Where Forgotten Films Dwell

Welcome to this site! It exists for one reason: to preserve the memory of films that have been forgotten about or under-appreciated throughout the ages. Take a seat, read an entry, leave a comment. You might discover your new favorite movie!

Friday, November 29, 2013

泥の河 (Muddy River)

Directed by Kōhei Oguri

There are films about children and there are films about childhood. The former merely contain child actors. But the latter are about the world that children inhabit, the emotions and experiences that accompany growing up; the mysteries borne of misunderstandings, unanswered curiosities, and the temporarily inexplicable. Films about childhood ask questions but scarcely provide answers. For the life of a child is one of censorship and confinement. They have yet to figure out the world because the world hides things from them. But they see. They listen. And they think.

The great films about childhood consistently rank amongst the best ever made: René Clément’s Forbidden Games (1952), François Truffaut’s The 400 Blows (1959) and Small Change (1976), Víctor Erice’s The Spirit of the Beehive (1973), and Hector Babenco’s Pixote (1981) to name a few. Perhaps this is because it takes a true master filmmaker to penetrate that realm without seeming exploitative or needlessly sentimental. So when films like Kōhei Oguri’s Muddy River appear, it is our duty and privilege to acknowledge them.

Quite simply, Muddy River is one of the best Japanese films about childhood. As Oguri’s directorial debut, he demonstrates the kind of wisdom and restraint that eludes most veteran filmmakers. The film was praised upon release by international critics, earning him several awards and a nomination for the Academy Award for Best Foreign Language Film (inevitably losing, perhaps justifiably so, to István Szabó’s Mephisto). But now the film languishes in obscurity, being almost impossible to find on VHS or DVD. But Muddy River surges with a timeless vitality. If and when it finally receives a proper release, audiences will be amazed by its enduring artistry and wonder why it hasn’t been canonized as one of the great Japanese classics.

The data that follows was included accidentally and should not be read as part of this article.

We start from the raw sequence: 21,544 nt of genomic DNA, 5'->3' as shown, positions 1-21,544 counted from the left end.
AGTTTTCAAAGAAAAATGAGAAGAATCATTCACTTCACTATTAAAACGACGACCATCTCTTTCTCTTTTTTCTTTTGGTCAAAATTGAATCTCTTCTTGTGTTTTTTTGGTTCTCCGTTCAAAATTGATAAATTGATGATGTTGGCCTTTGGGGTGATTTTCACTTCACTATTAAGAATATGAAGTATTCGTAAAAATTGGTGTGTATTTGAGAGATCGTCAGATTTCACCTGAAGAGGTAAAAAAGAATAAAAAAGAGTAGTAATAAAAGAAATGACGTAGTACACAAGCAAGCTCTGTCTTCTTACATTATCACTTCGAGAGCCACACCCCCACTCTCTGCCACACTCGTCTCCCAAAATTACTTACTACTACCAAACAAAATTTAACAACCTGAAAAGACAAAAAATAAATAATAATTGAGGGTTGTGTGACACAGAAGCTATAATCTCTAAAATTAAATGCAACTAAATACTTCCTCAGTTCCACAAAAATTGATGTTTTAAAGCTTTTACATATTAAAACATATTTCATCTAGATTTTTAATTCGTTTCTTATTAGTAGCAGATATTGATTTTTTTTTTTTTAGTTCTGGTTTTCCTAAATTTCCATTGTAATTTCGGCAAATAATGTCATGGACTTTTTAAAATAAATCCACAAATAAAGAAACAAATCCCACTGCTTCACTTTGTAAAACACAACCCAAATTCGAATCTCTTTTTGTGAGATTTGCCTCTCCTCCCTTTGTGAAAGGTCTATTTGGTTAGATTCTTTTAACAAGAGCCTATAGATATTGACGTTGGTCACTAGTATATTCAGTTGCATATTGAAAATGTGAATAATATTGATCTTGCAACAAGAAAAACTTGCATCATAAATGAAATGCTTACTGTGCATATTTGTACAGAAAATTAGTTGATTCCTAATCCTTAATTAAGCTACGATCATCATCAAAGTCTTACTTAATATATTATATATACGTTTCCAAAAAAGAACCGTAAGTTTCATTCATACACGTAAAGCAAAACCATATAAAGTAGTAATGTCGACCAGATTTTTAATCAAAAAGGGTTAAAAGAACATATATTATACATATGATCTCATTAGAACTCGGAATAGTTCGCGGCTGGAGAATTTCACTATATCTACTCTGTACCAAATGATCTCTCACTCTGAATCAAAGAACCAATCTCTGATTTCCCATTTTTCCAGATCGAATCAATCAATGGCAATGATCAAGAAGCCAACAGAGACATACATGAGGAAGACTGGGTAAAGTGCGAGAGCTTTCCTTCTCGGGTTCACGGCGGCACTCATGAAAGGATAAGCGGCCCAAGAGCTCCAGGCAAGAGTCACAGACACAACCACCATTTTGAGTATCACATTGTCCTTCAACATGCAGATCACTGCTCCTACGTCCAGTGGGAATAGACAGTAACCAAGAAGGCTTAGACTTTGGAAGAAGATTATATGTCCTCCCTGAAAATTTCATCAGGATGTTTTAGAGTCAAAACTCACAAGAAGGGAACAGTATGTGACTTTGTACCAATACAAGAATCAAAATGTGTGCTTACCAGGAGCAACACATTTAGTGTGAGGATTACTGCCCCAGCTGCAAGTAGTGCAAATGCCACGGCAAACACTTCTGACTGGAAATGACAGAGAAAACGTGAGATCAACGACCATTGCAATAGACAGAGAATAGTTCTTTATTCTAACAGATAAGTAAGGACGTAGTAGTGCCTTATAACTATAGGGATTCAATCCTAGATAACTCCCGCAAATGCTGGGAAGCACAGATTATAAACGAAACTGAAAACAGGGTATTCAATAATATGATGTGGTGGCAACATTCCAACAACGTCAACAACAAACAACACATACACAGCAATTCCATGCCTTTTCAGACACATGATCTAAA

Almost a decade after the end of World War Two, 9-year-old Nobuo Itakura lives next to the mouth of the Kyū-Yodo River in Osaka. The first blossoms of what would become known as the “Japanese post-war economic miracle” have begun to bloom: the city has been largely reconstructed, new families are springing up, and Nobuo’s parents are able to run a small yet respectable noodle shop. But the scars of war live on in those, like Nobuo’s father Shinpei, unfortunate enough to have survived the fighting. “There must be lots of people out there who wish now that they’d died in the war,” he wearily comments one night. This statement, overheard by a sleepless Nobuo, seems prophetic. For the next day three such unfortunates drift their way in Nobuo’s life.

Nobuo meets the first, a young boy his age named Kiichi, on a bridge one rainy day. They swiftly become friends and Kiichi invites him to his houseboat, a ramshackle piece of junk that miraculously stays afloat. Nobuo is shocked by what he sees: desperate poverty the likes of which he never imagined. Kiichi’s shoes are full of holes, they have to ration clean drinking water, and they have almost no food. Kiichi’s widowed mother, Shoko, has been forced into prostitution, bringing clients to her private room at night while her children sleep just a few walls away. Kiichi’s older sister, Ginko, seems spiritually crushed, perhaps aware that she is doomed to follow in her mother’s footsteps.